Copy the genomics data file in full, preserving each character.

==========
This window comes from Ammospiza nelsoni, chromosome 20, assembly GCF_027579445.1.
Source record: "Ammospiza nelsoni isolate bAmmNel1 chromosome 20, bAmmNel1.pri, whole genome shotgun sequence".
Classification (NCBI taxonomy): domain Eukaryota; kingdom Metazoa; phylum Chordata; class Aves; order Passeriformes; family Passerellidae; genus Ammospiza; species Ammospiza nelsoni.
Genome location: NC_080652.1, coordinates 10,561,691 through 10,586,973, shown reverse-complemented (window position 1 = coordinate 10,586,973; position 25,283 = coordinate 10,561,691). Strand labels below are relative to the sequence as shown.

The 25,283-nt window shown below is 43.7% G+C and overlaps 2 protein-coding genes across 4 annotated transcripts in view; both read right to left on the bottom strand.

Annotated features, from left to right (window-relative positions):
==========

This window comes from Ammospiza nelsoni, chromosome 20, assembly GCF_027579445.1.
Source record: "Ammospiza nelsoni isolate bAmmNel1 chromosome 20, bAmmNel1.pri, whole genome shotgun sequence".
Classification (NCBI taxonomy): domain Eukaryota; kingdom Metazoa; phylum Chordata; class Aves; order Passeriformes; family Passerellidae; genus Ammospiza; species Ammospiza nelsoni.
Genome location: NC_080652.1, coordinates 10,561,691 through 10,586,973, shown reverse-complemented (window position 1 = coordinate 10,586,973; position 25,283 = coordinate 10,561,691). Strand labels below are relative to the sequence as shown.

The 25,283-nt window shown below is 43.7% G+C and overlaps 2 protein-coding genes across 4 annotated transcripts in view; both read right to left on the bottom strand.

Annotated features, from left to right (window-relative positions):